Prime Minister Pearson may reply that Canada will make every attempt to carry out her agreement, but that the prospects are for a deterioration [Page 81] in the Canadian current account balance during 1965 which will have to be made up by borrowing abroad. The Canadians have a habit of being unduly pessimistic about their trade prospects. They expected their 1964 trade balance to be worse than the 1963 results. In fact, it turned out better. If Pearson should answer in this vein you might tell him that we are more optimistic than they regarding Canadian balance of payments prospects, and that, in any event, borrowing in our market should be held down until actual results in other areas of their payments clearly indicate a necessity for some increase in order to maintain the level of their overall monetary reserves.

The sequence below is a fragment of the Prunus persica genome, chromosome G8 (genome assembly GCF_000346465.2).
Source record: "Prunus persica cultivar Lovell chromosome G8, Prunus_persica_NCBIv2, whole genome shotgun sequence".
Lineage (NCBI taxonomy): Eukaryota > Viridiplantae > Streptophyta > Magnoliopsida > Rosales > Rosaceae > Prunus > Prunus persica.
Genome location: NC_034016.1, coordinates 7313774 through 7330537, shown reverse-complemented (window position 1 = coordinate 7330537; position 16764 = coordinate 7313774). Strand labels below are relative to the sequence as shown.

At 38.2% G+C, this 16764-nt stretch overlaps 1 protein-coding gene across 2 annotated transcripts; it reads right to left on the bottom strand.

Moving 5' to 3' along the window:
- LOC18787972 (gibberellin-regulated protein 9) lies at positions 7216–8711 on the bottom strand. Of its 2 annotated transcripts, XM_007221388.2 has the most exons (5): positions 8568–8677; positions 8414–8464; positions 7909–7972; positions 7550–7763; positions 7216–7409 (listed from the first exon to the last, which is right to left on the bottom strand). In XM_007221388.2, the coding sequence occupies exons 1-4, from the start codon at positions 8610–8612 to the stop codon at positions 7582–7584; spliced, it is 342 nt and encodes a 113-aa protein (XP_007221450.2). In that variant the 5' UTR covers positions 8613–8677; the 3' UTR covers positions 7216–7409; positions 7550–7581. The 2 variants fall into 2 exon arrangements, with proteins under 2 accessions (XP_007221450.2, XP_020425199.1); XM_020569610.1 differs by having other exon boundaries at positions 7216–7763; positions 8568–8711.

- Source: Johnson Library, National Security File, Subject File, Balance of Payments, Vol. 2 [2 of 2], Box 2. Limited Official Use.↩
- Canadian Prime Minister Lester B. Pearson met with President Johnson at the LBJ Ranch January 15–16. For an exchange of remarks between the President and the Prime Minister on January 16 prior to their signing of a U.S.-Canadian agreement on trade in automotive products, together with the text of the agreement, see Department of State Bulletin, February 2, 1965, pp. 191–194.↩
- A handwritten notation in the left margin reads: “See also p. 3.”↩
- See Foreign Relations, 1961–1963, vol. IX, p. 180, footnote 2.↩
- Secretary Dillon was in Tokyo for the joint annual meeting of the IMF and the IBRD September 5–11, 1964. His meeting with the Canadian Finance Minister has not been identified.↩